• Department of Industrial Relations, State of Alabama. (1978–2005). Total Nonagricultural Employment for Lee County. Montgomery, Alabama: Author.
  • Duran, Rachel (2003). "Automotive Industry in the Driver's Seat", Global Corporate Xpansion, July 1, 2003. Birmingham Ala., Latitude 3 Media Group.
  • EDAA Newsletter (Fall 2006). EDAA/SEDC Community Awards Presented at Conference. Economic Development Council of Alabama. Retrieved on October 14, 2006 from http://www.edaa.org/newsletter.aspx.
  • Golf Digest, August 2005 Vol.56, No. 8
  • Goodwyn, Mills and Cawood, Inc. (1999). Strategic Plan for the City of Opelika.
  • Nunn, Alexander (Ed.) (1983). Lee County and Her Forebears. Montgomery, Ala., Herff Jones. LCCCN 83-081693
  • Opelika, Alabama, City of. (2005). Comprehensive Plan for the City of Opelika. Opelika, Alabama. Opelika Planning Department.
  • Opelika, Alabama, City of. (2005). Financial Statements for the Fiscal Year ended September 30, 2005. Retrieved October 9, 2006.
  • Opelika, Alabama, City of. (2005). Our City Council Members. Retrieved August 9, 2005.
  • Public Affairs Research Council of Alabama. (Summer 2005). Alabama Reading Test Results Show Overall Improvements from 2004 to 2005, but School System Results Vary. The PARCA Quarterly, 3-7.
  • Randle, Mike. (Spring 2006). Top Deals & Hot Markets 2006: Alabama and North Carolina: Performing Economic Miracles. Southern Business and Development Magazine. Retrieved on October 14, 2006 from http://www.sb-d.com/issues/Spring2006/features/sbd100TopDeals.asp.
  • Site Selection online. (May 2006). Top Groups 2005. Retrieved on October 14, 2006 from http://www.siteselection.com/issues/2006/may/topGroups/. Also available in Site Selection magazine (May 2006).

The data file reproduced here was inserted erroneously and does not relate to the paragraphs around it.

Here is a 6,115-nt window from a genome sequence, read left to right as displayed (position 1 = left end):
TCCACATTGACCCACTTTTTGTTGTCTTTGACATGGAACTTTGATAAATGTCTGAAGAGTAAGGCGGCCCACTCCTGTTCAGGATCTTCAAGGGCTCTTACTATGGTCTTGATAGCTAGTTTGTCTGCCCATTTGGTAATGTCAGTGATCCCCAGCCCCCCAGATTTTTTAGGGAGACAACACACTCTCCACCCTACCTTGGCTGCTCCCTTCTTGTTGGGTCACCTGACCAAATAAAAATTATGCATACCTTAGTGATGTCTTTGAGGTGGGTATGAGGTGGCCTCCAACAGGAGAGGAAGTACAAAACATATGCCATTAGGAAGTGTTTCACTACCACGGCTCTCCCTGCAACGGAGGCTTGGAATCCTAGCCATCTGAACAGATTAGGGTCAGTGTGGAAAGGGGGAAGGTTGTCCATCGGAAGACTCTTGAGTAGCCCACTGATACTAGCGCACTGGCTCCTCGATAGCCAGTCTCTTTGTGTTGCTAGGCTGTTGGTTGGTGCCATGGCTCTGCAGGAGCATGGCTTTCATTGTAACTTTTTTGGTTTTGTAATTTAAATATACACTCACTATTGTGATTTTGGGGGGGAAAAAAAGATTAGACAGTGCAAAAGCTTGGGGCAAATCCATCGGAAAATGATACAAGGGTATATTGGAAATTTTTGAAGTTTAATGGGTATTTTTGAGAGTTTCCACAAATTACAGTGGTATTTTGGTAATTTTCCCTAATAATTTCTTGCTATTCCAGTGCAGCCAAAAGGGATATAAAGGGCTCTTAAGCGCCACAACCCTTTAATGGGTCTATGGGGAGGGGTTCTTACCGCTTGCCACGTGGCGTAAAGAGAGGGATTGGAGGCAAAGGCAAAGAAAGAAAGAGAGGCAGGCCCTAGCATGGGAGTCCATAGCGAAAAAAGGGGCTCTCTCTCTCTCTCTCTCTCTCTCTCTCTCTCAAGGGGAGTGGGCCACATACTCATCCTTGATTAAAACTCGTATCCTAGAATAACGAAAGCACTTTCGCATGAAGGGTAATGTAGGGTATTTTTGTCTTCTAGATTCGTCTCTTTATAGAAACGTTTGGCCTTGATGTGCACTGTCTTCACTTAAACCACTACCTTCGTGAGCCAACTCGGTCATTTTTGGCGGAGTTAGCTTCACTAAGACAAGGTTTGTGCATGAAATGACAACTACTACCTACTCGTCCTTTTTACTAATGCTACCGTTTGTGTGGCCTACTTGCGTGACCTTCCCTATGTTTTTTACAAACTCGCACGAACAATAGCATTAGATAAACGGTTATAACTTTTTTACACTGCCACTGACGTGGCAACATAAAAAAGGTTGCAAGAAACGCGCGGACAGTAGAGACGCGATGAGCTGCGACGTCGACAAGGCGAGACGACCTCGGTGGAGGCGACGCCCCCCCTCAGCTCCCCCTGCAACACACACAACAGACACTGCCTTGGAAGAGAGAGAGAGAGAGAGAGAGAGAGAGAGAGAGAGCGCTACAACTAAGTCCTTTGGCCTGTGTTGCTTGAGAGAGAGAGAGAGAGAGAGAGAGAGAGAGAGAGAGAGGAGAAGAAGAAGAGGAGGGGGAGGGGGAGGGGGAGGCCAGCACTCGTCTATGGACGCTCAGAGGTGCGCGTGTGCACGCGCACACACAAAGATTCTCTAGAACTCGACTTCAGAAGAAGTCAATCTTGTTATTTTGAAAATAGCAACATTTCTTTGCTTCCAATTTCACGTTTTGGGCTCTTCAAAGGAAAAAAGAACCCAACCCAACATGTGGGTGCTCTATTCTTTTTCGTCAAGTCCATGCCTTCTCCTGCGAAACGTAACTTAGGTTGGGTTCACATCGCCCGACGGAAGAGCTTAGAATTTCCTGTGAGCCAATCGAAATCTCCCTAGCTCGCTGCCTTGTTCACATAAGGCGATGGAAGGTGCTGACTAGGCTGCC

• Jake Hess, New York Times Obituaries, Jan 11, 2004.


Economy

Northeast Opelika Industrial Park
Northeast Opelika Industrial Park

Opelika is located between the Hyundai-Kia automobile manufacturing facilities with the Kia Motors manufacturing plant about 18 miles (29 km) east on I-85 and the Hyundai Motors manufacturing plant about 67 miles (108 km) west on I-85/I-65.

Opelika's economy has shifted away from a traditional basis in textile manufacturing. Since 2004, the city has experienced revitalization in many segments of the economy, including commercial, residential and industrial activity. Since January 2005, the City of Opelika has announced new industry investments and existing industry expansions totaling 1.5 billion and 4004 additional jobs.

On February 17, 2015, Golden State Foods Corp, a diversified supplier to the quick-service restaurant and retail industries, announced its decision to build a state-of-the-art meat processing facility in the Northeast Opelika Industrial Park. Golden State Foods was established in 1947 and currently serves more than 125,000 restaurants from its 45 locations on five continents. With about 5,000 associates worldwide, Golden State Foods' core businesses include processing and distribution of liquid products, meat products, produce, dairy, and other services, providing a variety of networked solutions for the total supply chain spectrum.